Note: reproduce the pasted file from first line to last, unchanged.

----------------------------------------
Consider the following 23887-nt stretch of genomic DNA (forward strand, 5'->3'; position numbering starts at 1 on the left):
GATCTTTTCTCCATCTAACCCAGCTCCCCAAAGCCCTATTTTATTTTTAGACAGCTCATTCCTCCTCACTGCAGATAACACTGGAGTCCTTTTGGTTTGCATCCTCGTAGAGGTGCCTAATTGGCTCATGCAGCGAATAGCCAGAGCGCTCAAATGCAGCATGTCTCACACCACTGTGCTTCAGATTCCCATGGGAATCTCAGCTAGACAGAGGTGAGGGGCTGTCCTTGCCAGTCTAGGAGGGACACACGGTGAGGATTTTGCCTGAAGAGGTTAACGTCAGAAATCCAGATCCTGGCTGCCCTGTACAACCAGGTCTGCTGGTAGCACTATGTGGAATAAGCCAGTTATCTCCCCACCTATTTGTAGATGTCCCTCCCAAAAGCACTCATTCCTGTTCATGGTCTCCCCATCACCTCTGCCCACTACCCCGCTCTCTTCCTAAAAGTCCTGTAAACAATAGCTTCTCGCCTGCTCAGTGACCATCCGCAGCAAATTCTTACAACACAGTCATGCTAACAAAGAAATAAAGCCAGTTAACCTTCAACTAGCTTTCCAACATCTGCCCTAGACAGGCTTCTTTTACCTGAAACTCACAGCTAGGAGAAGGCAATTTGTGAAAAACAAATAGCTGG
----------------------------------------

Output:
Consider the following 23887-nt stretch of genomic DNA (forward strand, 5'->3'; position numbering starts at 1 on the left):
GATCTTTTCTCCATCTAACCCAGCTCCCCAAAGCCCTATTTTATTTTTAGACAGCTCATTCCTCCTCACTGCAGATAACACTGGAGTCCTTTTGGTTTGCATCCTCGTAGAGGTGCCTAATTGGCTCATGCAGCGAATAGCCAGAGCGCTCAAATGCAGCATGTCTCACACCACTGTGCTTCAGATTCCCATGGGAATCTCAGCTAGACAGAGGTGAGGGGCTGTCCTTGCCAGTCTAGGAGGGACACACGGTGAGGATTTTGCCTGAAGAGGTTAACGTCAGAAATCCAGATCCTGGCTGCCCTGTACAACCAGGTCTGCTGGTAGCACTATGTGGAATAAGCCAGTTATCTCCCCACCTATTTGTAGATGTCCCTCCCAAAAGCACTCATTCCTGTTCATGGTCTCCCCATCACCTCTGCCCACTACCCCGCTCTCTTCCTAAAAGTCCTGTAAACAATAGCTTCTCGCCTGCTCAGTGACCATCCGCAGCAAATTCTTACAACACAGTCATGCTAACAAAGAAATAAAGCCAGTTAACCTTCAACTAGCTTTCCAACATCTGCCCTAGACAGGCTTCTTTTACCTGAAACTCACAGCTAGGAGAAGGCAATTTGTGAAAAACAAATAGCTGG